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The Age of Excellence: Anthony Ervin, normal guy

2000’s big story: Hart graduate Anthony Ervin

Posted: December 19, 2009 10:47 p.m.
Updated: December 20, 2009 4:30 a.m.

U.S. swimmer Anthony Ervin holds his gold medal in the men's 50-meter freestyle in this Sept. 22, 2000, photo, at the Sydney International Aquatic Center during the Summer Olympics in Sydney.

For years, I had heard stories. That he didn’t want to tell his.

That he’d become a recluse.

That he wasn’t comfortable with attention.

And I wanted to clear them up.

I sought out Anthony Ervin over the years, usually through mutual friends, and never had any success.

The 2000 Olympics gold and silver medalist swimmer and Hart High graduate became my white whale.

This month, I finally got a hold of Ervin.

He said he was busy, in the process of studying and moving, so he couldn’t talk over the phone.

So we relayed electronic messages back and forth.

I heard he was a mysterious guy and that he was guarded.

So I explained that I had been trying to track him down for years — that he was my “white whale.”

“White whale, eh?” he responded. “Don’t you know what happens to Ahab? There are lessons to be learned in literature, but perhaps fate has already spun into her wheel that learning from precept may not be enough for you.”

Then he quoted a line from Dante’s “Inferno.”

“Lasciate ogne speranza, voi ch’intrate.”

It translates to: All hope abandon, ye who enter in.

I kept prying.

I asked an extremely general question about his 2000 Olympics experience.

“I came, I saw, I conquered,” he plainly said.

Ervin’s 2000 experience, not just the Olympics, was a lot more than plain.

In March of 2000, Ervin conquered at the NCAA Division I Swimming and Diving Championships in Minneapolis, Minn.

Just a freshman swimmer at Cal, Ervin, a 1999 Hart High graduate, took first place in the 50-meter freestyle, the 100 freestyle and was a member of the 400-freestyle relay team.

Ervin was the 2000 Pac-10 Swimming Newcomer of the Year and he also broke the world record in the 50 freestyle with a time of 21.21.

At the Olympics, Ervin shared a gold medal with Gary Hall Jr. in the 50 free, as both came in with a time of 21.98.

Ervin also won a silver medal as a member of the 4x100-freestyle relay team.

He later won gold medals in the 50 and 100 freestyle in the 2001 World Championships in Japan.

Ervin remained a dominant swimmer throughout his college career at Cal — as a junior he was the Pac-10 Swimmer of the Year and three-peated as NCAA champion in the 100 freestyle.

He competed in the 2003 World Championships.

In 2005, Ervin auctioned the gold medal on eBay for $17,100 for tsunami relief.

He told the USA Today at the time: “It’s really easy for anybody to be a good example and I certainly could have done a better job in the past. Hopefully, I’m making up some ground for that now.”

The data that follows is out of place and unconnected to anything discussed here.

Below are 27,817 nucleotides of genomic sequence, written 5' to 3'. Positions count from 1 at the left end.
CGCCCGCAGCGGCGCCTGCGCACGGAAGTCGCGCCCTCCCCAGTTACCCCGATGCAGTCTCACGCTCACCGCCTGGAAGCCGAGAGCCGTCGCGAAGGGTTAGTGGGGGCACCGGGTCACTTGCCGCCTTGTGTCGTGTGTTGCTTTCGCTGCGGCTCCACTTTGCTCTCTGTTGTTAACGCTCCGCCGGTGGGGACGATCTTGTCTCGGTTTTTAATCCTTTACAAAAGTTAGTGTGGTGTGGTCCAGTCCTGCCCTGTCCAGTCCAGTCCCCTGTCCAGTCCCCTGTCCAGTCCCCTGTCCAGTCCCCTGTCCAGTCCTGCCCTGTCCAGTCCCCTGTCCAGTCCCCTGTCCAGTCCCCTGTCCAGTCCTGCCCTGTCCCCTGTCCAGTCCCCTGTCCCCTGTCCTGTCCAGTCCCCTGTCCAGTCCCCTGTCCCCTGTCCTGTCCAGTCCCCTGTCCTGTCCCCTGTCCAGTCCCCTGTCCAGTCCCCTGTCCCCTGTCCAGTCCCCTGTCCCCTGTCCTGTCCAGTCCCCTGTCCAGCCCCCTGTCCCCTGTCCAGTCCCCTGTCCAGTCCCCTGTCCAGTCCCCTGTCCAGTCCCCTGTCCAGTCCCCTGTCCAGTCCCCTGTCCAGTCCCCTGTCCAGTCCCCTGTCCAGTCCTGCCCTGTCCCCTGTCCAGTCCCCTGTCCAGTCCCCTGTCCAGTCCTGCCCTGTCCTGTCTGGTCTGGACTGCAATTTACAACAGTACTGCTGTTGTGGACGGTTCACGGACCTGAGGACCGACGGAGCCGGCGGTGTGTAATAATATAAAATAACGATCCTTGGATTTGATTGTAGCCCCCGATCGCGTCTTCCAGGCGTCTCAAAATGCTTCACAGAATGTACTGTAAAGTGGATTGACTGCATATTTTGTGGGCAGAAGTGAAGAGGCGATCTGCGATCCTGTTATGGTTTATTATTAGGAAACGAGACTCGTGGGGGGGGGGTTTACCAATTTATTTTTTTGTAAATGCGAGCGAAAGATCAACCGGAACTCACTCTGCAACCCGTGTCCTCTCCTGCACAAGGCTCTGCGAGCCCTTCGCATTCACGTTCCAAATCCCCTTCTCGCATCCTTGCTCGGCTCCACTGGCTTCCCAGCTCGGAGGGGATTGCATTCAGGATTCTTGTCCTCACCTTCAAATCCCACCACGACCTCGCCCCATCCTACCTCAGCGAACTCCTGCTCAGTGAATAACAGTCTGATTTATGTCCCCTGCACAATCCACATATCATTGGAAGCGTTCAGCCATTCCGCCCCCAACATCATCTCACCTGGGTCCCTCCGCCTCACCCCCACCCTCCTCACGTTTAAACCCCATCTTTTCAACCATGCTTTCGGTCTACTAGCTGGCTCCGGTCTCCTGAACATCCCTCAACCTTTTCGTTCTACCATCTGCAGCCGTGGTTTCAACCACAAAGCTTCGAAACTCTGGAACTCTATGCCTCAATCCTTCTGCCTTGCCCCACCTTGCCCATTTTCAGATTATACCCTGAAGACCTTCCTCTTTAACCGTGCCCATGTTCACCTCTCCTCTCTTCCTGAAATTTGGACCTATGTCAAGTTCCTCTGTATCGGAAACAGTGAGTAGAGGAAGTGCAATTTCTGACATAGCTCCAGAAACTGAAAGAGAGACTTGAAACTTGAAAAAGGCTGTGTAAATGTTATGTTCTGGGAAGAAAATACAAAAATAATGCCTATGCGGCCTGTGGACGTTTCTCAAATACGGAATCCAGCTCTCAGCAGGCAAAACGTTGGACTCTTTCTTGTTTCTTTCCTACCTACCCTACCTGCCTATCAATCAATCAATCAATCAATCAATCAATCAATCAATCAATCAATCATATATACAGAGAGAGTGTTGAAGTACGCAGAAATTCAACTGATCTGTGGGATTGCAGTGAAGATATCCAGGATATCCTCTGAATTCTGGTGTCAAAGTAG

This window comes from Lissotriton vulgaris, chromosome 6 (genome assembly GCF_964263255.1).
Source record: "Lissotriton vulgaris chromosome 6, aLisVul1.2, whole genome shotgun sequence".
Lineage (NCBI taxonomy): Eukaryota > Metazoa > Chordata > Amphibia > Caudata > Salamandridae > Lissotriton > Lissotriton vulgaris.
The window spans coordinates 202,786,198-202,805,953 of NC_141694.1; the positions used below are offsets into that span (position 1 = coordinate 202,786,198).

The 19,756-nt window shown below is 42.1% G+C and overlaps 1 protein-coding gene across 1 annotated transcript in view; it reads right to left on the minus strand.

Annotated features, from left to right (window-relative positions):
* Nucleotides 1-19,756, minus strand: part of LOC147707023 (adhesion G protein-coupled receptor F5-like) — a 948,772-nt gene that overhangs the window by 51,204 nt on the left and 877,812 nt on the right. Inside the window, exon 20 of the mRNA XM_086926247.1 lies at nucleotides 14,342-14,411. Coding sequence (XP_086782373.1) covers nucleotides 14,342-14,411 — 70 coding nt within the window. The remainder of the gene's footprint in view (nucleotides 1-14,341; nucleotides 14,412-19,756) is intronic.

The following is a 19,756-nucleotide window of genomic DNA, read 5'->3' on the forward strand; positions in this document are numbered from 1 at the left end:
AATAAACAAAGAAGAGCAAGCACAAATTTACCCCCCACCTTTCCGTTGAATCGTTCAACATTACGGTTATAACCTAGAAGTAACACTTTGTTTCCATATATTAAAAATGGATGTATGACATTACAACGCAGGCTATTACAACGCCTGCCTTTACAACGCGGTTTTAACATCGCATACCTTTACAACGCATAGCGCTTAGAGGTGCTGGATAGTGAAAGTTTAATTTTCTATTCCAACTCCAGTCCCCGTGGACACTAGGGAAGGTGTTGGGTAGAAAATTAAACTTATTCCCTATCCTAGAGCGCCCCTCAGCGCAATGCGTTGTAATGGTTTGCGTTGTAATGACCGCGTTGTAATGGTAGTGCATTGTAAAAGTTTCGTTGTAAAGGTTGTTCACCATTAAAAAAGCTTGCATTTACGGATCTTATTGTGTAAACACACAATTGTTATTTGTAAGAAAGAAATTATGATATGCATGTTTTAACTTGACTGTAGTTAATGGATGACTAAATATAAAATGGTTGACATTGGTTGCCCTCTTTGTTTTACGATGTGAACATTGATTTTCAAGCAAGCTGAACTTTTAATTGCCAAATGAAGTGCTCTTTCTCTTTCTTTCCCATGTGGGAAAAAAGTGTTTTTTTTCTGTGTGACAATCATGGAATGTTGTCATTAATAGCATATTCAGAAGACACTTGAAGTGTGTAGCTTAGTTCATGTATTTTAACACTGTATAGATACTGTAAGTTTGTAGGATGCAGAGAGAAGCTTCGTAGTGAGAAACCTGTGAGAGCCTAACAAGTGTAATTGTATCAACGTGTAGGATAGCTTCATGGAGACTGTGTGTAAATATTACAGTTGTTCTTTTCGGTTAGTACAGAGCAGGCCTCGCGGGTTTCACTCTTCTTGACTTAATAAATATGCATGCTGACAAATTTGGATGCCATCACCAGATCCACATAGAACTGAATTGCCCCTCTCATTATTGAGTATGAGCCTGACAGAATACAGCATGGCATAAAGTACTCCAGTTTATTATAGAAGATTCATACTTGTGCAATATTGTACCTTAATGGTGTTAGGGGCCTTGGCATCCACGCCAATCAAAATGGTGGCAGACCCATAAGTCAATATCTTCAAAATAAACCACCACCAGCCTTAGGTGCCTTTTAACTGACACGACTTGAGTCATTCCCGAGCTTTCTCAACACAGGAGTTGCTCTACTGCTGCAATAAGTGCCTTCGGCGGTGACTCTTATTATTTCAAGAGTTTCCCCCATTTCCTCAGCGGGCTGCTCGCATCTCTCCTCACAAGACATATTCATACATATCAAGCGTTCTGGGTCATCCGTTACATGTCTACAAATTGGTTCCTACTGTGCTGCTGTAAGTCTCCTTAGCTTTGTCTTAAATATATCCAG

Then, he disappeared from the sports landscape.

That’s where the stories began.

He began playing guitar in a band in Berkeley and later moved to New York City to further his interest in music.


Ervin had tattoos running up an arm.


Ervin was teaching kids to swim in New York City.


Ervin became aloof, hated the limelight, felt misunderstood.

That’s up to interpretation.

Ervin is now 28 years old.

He is finishing his bachelor’s degree with his sights set on a master’s degree.

Ervin wants to be an educator.

He said he would study race and identity in sport and education.

I heard this story that he was not always comfortable with a label the media put on him during his Olympic run.

Ervin became known as the first swimmer of African-American descent to make the U.S. Olympic Swim team.

But Ervin is a melting pot.

His mother is Jewish.

His father is black, Native American and white.

“For some reason, the media really wanted me to be ‘black,’ which was difficult because then the rest of the swimming community then perceived me as ‘other,’ yet the black community, at least in parts, rejected me because I pass as white,” Ervin said.

“But that was in my youth,” he added. “I’ve outgrown most of my past in many ways. I truly am diverse now. Flying around the world for swim meets and on my own at times gave me perspective about culture.”

He said that when he’s not stressing about school work or worrying about paying the bills, he plays guitar and video games.

He listens to rock ‘n’ roll and reads books.

There is one thing that Anthony, check that, Tony (as he seems to be called now) Ervin wants to be known as.


“Um yeah, not much of a story here,” he said. “Former Olympian is normal guy, has normal problems, does normal things.”

Cary Osborne is The Signal’s sports editor. He can be reaches at His column reflects his own views and not necessarily those of The Signal.


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